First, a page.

Kokoda 70 years on: Charlie Lynn

Kokoda is a powerful word. According to the Orokaiva koko means place of skulls, da is village. The combination of syllables conjures up “adventure” in the minds of sedentary beings. It makes sense. Many early explorers and missionaries searching for gold in the Yodda valley ended up in cooking pots.

Then came the war. Kokoda was the first pitched battle fought against the Japanese. It signaled the beginning of a campaign where Australia’s fate hung in the balance as our diggers fought a fanatical enemy, treacherous terrain, legions of deadly mites, malarial mosquitoes, venomous snakes:and cold fear. 

But the enemy our commanders feared most was the ignorance of armchair generals and politicians safely ensconced in Australia. “Build a road!” – “Blow the Gap!” – “Die at Imita!” they bellowed from the safety of their bunkers.

Years of neglect were returning to haunt Australia’s political leaders who relied on mother England’s patronage for protection and allowed our military forces to run down to unsustainable levels. Three Australian battalions were sacrificed in a token effort to provide a security screen in the Pacific: Gull Force in Ambon, Sparrow Force in Timor and Lark Force in Rabaul. They were doomed before the war began as no plans were made for their reinforcement or their escape.

Britain’s assurance that their Singapore fortress would stop any southward advance towards Australia was soon shattered with the sinking of two frontline warships and the capitulation of their army under General Percival.

By April 1942 Japan’s army occupied Malaya, Singapore Island, Burma, Sumatra, Java, the Netherlands Indies, the Philippines, New Britain and the Northern Solomons. Wartime author Osmar White wrote: A Japanese Churchill might have coined himself a phrase and said: ‘Never before in the field of human conflict has one nation acquired so vast an empire in so short a time – and at so small a cost’.

Japanese warplanes bombed Australia’s northern cities and sank ships off the West Australian coast. Mini-submarines raided Sydney Harbour. Panic spread throughout the country: some even suggested the Melbourne Cup be postponed.

Plans to capture Port Moresby and neutralise Australia by defeating the United States Pacific Fleet were thwarted at the Battle of Coral Sea in May 1942 and abandoned after the Battle of Midway a month later. The only option for the Japanese was an advance across the mountain ranges separating the north and south coast of Papua and New Guinea.

The government rushed back our most experienced AIF troops from the Middle East and Europe but for some inexplicable reason they were kept in Australia. The defence of our country was initially left to a handful of raw militia troops who were dispatched to Port Moresby to stop the Japanese advance.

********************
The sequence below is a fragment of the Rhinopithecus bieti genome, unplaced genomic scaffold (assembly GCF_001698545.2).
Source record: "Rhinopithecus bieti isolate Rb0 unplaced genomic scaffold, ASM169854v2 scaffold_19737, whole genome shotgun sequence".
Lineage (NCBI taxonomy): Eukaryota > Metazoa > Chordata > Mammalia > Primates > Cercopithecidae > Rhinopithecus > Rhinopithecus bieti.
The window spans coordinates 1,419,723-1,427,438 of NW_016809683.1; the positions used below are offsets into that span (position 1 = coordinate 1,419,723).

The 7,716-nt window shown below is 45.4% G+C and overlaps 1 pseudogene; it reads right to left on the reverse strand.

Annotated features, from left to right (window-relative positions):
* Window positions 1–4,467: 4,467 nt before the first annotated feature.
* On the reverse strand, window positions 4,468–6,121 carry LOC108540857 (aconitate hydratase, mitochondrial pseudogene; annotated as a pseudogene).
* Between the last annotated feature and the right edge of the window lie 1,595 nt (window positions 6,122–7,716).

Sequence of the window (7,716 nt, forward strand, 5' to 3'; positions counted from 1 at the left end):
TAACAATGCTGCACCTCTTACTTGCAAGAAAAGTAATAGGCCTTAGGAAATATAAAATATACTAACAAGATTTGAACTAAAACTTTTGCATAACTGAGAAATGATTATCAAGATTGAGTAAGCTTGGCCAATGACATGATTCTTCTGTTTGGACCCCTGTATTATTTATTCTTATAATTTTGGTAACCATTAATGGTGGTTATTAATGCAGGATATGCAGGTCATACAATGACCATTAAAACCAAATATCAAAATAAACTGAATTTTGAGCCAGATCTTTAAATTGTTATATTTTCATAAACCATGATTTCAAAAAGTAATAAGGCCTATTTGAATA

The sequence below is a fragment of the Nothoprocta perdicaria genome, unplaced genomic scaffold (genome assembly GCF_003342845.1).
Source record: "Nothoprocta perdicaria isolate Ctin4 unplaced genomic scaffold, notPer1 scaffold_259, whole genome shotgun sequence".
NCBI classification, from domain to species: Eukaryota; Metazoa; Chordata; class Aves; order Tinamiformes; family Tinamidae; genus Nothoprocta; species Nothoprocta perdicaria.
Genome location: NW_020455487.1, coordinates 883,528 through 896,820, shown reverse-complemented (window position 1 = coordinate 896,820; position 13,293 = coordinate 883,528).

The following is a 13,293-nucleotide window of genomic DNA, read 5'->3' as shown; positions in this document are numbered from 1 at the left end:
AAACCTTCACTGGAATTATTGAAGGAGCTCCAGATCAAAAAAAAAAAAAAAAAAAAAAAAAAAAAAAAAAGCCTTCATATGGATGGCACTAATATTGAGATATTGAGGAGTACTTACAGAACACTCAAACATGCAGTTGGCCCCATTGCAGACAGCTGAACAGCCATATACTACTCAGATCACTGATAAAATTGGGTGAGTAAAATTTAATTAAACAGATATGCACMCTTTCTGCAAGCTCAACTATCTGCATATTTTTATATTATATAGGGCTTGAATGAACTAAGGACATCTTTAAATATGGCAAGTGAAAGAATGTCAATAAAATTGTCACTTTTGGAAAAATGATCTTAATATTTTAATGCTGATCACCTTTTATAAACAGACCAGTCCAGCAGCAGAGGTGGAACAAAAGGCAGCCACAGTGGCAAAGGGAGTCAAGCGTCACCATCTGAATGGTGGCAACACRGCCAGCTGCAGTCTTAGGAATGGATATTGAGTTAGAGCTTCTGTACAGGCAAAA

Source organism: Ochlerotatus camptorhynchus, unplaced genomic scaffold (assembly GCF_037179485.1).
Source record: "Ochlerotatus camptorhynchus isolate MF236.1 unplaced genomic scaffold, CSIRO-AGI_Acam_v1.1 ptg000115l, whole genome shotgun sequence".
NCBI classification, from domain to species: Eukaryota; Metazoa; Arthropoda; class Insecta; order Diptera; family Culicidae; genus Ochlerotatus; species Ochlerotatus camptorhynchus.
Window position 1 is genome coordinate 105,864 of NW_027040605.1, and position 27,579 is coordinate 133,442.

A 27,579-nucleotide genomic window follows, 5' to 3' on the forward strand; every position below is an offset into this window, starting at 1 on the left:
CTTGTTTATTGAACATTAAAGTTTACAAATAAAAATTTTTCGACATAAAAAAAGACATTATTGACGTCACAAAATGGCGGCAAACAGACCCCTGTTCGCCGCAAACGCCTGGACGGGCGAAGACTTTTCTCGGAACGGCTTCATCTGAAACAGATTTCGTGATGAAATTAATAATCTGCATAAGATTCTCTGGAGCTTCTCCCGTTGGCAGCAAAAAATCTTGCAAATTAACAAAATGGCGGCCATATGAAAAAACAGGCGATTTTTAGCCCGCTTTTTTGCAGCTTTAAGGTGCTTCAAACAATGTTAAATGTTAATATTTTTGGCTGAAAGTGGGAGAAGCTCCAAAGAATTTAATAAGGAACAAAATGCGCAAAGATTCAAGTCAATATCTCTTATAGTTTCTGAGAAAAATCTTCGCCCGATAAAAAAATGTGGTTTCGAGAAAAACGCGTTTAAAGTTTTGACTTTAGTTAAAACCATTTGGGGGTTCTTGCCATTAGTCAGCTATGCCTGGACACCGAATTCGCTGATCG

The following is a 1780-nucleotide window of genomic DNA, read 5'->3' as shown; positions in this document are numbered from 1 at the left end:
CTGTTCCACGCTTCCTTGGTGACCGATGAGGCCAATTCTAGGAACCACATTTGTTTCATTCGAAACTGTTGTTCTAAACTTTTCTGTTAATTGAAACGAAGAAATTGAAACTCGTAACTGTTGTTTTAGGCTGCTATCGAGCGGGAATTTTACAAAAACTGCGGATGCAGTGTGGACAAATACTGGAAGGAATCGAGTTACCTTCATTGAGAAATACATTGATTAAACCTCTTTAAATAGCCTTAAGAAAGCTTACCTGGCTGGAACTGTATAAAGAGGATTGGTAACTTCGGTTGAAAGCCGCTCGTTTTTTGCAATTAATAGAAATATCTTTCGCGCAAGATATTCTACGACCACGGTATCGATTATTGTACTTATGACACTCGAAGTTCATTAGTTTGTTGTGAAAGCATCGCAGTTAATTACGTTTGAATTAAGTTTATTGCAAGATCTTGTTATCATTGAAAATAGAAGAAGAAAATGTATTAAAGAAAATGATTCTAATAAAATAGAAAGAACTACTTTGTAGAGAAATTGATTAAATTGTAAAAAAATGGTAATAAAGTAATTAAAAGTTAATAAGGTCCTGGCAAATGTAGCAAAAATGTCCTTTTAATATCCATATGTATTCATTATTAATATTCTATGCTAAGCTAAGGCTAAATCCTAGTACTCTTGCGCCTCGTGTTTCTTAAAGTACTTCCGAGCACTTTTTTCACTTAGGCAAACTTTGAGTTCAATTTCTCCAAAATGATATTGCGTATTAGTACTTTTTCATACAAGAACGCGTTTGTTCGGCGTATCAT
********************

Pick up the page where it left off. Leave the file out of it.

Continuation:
Japanese troops landed at Buna and Gona in early July and struck out along the road towards Kokoda.

Neither Australia nor Japan were prepared for the desperate jungle battles they were to fight across the rugged, razorback mountains of the Owen Stanley ranges. The only link between the village of Kokoda and the Sogeri Plateau was the old mail route which became known as the Kokoda Trail. The name is now proudly emblazoned on the Battle Honours of the Papuan Infantry Battalion and the ten Australian battalions who fought in the campaign. It was officially gazetted by the PNG Government in 1972.

The Kokoda campaign began with the Japanese attacking the small Australian and Papuan force on the Kokoda plateau on 27 July 1942. Over the following months desperate battles were fought at Isurava, Brigade Hill and Ioribaiwa Ridge before our troops rallied on the last line of defence at Imita Ridge and turned the tide as they  pushed the Japanese back across the ranges. They were forced to fight for every inch of the Trail as Japanese troops prepared major defensive positions at Templeton’s Crossing and Eora Creek.

Australian troops recaptured Kokoda on 2 November 1942 and raised the Australian flag at a special ceremony with General George Vasey on 3 November.

Another bloody battle ensued at Oivi and Goiari before the Japanese were driven back across the Kumusi River on 21 November to end the Kokoda campaign.

Kokoda tested young men’s endurance levels beyond known limits. It was a war where men of both sides feared the jungle more than each other. When they clashed they fought at close quarters with rifle, bayonet, grenade and fist. It has been likened to a knife fight out of the stone-age. Strong bonds of mateship forged in the cauldron of battle have endured the passage of time and will never wain.

Words found etched into a stone in Burma – ‘When you go home, tell them of us.  Tell them that for their today, we gave our tomorrows’ – are a haunting reminder of the sacrifice, grief and futility of war.


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